The Nobel Prize for Literature was announced recently and so my congratulations go to Mo Yan. In an interview he gave to Granta magazine he said this:
First of all, I admire and respect women. I think they are very noble and their life experience and the hardship a woman can endure is always much greater than a man. When we encounter great disasters, women are always more brave than men – I think because they have their due capacity, they are also mothers. The strength that this brings is something we can’t imagine.
I’ve heard this before and it used to annoy me. It actually annoys me now much more. Becoming a mother makes you able to bear much more crap than other people. Apparently. It would be easy to dismiss this as a silly thing said by a man if it wasn’t replicated elsewhere. It’s part of the myth given to motherhood.
I don’t see that this really makes sense. The people I know without children are capable of all sorts of marvellous things. Also I don’t know that I’m capable of anything more than I was five months ago before E was born. I’m the same person I always was and, while having a baby has given me all sorts of experiences I didn’t have before, I don’t know that my character is any deeper than it was before.
But as if this wasn’t bad enough, there’s the other side. Just confuse matters, alongside this idea that women are stronger because of childbirth, is the idea that when you become a mother you can’t do as much. The Booker shortlisted author Alison Moore was interviewed on Radio 4 a couple of weeks ago and asked if she’d found it hard to write a novel while having a baby in the house. Politely, but firmly, she booted the idea into touch, saying she wouldn’t have been able to write it without him.
A few years ago a British female mountain climber, Alison Hargreaves, died while climbing up something cold. She left behind a husband and two children. Many comments at the time questioned her parenting, calling her irresponsible for leaving her children. Sorry, not leaving them, I meant to say she “abandoned” them. You never hear this with men. When men die leaving children behind there’s just a sad lament that they won’t know their father, not that the father was irresponsible for putting himself in harm’s way in the first place, whether it be mountain climbing, fire fighting, armed services or whatever. I imagine there was a good chance that she felt empowered by her children to climb more, like Alison Moore, perhaps she felt they helped her find the strength and dedication she needed.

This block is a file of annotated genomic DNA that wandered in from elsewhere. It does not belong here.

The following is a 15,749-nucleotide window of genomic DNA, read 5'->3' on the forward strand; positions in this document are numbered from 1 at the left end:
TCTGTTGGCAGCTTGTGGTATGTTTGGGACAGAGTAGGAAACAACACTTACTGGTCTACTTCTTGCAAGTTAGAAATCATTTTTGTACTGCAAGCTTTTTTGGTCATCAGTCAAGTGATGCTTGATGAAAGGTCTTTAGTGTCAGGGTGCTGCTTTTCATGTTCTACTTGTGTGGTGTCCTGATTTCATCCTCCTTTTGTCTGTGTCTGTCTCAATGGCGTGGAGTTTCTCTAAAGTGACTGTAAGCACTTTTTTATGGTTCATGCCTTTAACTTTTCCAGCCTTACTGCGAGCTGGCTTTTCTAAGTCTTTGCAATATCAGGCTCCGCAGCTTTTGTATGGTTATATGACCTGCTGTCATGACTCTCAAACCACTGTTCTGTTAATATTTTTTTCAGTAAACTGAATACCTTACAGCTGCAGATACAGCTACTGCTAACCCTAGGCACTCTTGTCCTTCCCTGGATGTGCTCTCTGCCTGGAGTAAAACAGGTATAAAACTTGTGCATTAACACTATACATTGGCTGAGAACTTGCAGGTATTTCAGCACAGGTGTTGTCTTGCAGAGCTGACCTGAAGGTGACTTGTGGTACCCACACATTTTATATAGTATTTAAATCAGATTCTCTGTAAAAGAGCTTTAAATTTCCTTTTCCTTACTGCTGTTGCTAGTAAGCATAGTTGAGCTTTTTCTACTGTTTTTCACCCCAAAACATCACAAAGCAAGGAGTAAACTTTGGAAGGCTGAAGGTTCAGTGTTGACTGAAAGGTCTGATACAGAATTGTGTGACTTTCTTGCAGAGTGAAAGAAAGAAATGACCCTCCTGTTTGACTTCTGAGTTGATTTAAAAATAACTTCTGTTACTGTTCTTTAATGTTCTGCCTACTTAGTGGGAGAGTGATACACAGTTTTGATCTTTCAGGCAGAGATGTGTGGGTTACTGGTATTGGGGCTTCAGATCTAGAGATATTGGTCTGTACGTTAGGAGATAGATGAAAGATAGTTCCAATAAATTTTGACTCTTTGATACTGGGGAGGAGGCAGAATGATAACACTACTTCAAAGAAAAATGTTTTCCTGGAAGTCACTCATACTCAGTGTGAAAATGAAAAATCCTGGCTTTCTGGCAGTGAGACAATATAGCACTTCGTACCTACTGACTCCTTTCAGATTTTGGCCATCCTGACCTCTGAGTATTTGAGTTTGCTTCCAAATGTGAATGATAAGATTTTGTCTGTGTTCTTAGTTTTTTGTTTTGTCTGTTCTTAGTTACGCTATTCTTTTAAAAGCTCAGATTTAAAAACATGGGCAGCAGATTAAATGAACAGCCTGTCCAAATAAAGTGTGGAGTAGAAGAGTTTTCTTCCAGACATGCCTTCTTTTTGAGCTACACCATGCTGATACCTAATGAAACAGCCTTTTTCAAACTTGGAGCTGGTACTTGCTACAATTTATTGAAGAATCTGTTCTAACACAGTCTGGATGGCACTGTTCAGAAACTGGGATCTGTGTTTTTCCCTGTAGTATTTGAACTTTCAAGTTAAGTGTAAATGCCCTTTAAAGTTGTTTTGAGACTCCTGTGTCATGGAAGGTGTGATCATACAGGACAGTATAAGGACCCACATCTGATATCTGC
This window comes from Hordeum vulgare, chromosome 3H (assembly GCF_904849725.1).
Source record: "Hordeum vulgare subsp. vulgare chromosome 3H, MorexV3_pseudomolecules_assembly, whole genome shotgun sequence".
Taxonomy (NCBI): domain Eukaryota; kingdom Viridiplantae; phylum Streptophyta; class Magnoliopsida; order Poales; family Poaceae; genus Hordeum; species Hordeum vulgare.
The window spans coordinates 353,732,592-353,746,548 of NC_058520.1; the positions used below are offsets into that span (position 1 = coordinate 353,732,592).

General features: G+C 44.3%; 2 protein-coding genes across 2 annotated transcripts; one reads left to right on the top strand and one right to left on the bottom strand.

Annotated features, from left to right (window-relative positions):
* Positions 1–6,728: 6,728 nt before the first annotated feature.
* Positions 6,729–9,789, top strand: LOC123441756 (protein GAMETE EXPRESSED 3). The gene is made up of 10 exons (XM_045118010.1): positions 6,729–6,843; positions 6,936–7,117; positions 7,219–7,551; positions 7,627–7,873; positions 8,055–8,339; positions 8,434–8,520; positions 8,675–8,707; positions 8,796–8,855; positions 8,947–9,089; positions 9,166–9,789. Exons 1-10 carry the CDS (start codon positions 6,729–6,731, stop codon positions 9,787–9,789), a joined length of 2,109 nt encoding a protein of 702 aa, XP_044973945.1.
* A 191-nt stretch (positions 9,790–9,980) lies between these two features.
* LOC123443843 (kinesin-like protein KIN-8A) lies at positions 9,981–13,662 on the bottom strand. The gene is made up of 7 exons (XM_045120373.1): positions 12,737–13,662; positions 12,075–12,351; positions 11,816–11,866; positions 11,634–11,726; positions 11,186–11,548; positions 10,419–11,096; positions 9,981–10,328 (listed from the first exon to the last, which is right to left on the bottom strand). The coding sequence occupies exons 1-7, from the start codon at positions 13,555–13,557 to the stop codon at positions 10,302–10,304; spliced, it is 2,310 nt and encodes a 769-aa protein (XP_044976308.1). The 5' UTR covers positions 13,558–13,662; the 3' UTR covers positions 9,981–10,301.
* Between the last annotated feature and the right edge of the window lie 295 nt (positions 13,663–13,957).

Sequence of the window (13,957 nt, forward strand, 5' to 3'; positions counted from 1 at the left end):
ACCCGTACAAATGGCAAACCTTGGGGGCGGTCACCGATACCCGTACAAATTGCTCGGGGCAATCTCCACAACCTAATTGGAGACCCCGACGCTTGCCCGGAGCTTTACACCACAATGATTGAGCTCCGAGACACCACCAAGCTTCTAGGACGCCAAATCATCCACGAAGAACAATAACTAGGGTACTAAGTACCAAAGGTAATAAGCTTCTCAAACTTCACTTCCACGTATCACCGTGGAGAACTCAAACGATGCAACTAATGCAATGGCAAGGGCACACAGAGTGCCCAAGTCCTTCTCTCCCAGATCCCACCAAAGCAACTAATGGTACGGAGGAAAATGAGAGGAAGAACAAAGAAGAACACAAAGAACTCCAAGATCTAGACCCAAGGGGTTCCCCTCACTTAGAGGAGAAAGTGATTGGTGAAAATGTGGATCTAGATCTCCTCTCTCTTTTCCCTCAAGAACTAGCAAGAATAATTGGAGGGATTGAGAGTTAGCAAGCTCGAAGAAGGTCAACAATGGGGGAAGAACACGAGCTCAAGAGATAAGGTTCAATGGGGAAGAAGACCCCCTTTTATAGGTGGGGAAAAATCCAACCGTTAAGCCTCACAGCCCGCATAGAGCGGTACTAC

I’ve been thinking about potential and wasted opportunities since E was born and much more this past week. We’ve had a bad week, receiving a blow to the family finances and to S’s sense of self. It’s heightened a sense of regret I’ve felt since E was born, one that looks back at my life and thinks “Why didn’t I do that differently?” Every moment in university I didn’t spend networking or thinking about the future – planning a career or specialism – every wasted job interview where I was too shy or nervous to tell them about myself has flashed before my eyes. Because of course I want to provide for E. Provide more than I can at the moment. A bigger house with a garden she can play in, in an area where the schools don’t terrify me. But other things too. Or rather, not having to panic at buying something she needs, or having to buy the cheapest and pray that it’s not also the worst quality.
And so we arrive back at Mo Yan’s quote. E’s given me more of a reason to come out of myself and think seriously about the future, to be more and to do more. Conversations with friends this week have prompted some ideas – other people always seem to have more of an idea about what I’m good at than I am – and I sit here wondering how to put them into practise. I’m just going to have to go for it and see how we get on. People like JK Rowling, Alison Moore and Alison Hargreaves are inspirational. But are they inspirational because they had to be, because they were mothers, or are they inspirational despite being mothers?